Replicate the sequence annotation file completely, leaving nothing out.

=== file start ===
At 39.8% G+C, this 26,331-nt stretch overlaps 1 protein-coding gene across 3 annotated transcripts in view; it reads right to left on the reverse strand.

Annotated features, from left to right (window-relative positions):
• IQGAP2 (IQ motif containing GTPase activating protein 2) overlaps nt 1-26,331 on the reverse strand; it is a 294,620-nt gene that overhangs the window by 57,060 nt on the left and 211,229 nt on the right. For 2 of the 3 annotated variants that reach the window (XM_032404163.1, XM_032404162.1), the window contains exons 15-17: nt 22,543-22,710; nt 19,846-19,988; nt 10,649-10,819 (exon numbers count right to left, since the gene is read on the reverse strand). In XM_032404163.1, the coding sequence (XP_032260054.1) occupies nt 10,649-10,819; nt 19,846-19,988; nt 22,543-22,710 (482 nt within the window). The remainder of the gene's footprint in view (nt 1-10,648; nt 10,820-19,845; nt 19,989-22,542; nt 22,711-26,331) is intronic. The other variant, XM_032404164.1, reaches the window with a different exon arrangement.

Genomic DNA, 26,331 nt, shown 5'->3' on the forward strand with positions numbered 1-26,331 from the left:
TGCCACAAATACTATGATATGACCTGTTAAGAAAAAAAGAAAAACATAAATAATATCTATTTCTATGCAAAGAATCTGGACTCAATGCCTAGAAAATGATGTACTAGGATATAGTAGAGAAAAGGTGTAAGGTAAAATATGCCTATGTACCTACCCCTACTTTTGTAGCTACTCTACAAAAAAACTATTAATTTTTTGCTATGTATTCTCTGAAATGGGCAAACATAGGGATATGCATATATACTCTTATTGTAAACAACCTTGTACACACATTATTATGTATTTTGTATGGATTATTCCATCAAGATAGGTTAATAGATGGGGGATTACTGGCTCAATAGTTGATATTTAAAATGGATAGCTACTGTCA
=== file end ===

At 39.8% G+C, this 26,331-nt stretch overlaps 1 protein-coding gene across 3 annotated transcripts in view; it reads right to left on the reverse strand.

Annotated features, from left to right (window-relative positions):
• IQGAP2 (IQ motif containing GTPase activating protein 2) overlaps nt 1-26,331 on the reverse strand; it is a 294,620-nt gene that overhangs the window by 57,060 nt on the left and 211,229 nt on the right. For 2 of the 3 annotated variants that reach the window (XM_032404163.1, XM_032404162.1), the window contains exons 15-17: nt 22,543-22,710; nt 19,846-19,988; nt 10,649-10,819 (exon numbers count right to left, since the gene is read on the reverse strand). In XM_032404163.1, the coding sequence (XP_032260054.1) occupies nt 10,649-10,819; nt 19,846-19,988; nt 22,543-22,710 (482 nt within the window). The remainder of the gene's footprint in view (nt 1-10,648; nt 10,820-19,845; nt 19,989-22,542; nt 22,711-26,331) is intronic. The other variant, XM_032404164.1, reaches the window with a different exon arrangement.

Genomic DNA, 26,331 nt, shown 5'->3' on the forward strand with positions numbered 1-26,331 from the left:
TGCCACAAATACTATGATATGACCTGTTAAGAAAAAAAGAAAAACATAAATAATATCTATTTCTATGCAAAGAATCTGGACTCAATGCCTAGAAAATGATGTACTAGGATATAGTAGAGAAAAGGTGTAAGGTAAAATATGCCTATGTACCTACCCCTACTTTTGTAGCTACTCTACAAAAAAACTATTAATTTTTTGCTATGTATTCTCTGAAATGGGCAAACATAGGGATATGCATATATACTCTTATTGTAAACAACCTTGTACACACATTATTATGTATTTTGTATGGATTATTCCATCAAGATAGGTTAATAGATGGGGGATTACTGGCTCAATAGTTGATATTTAAAATGGATAGCTACTGTCA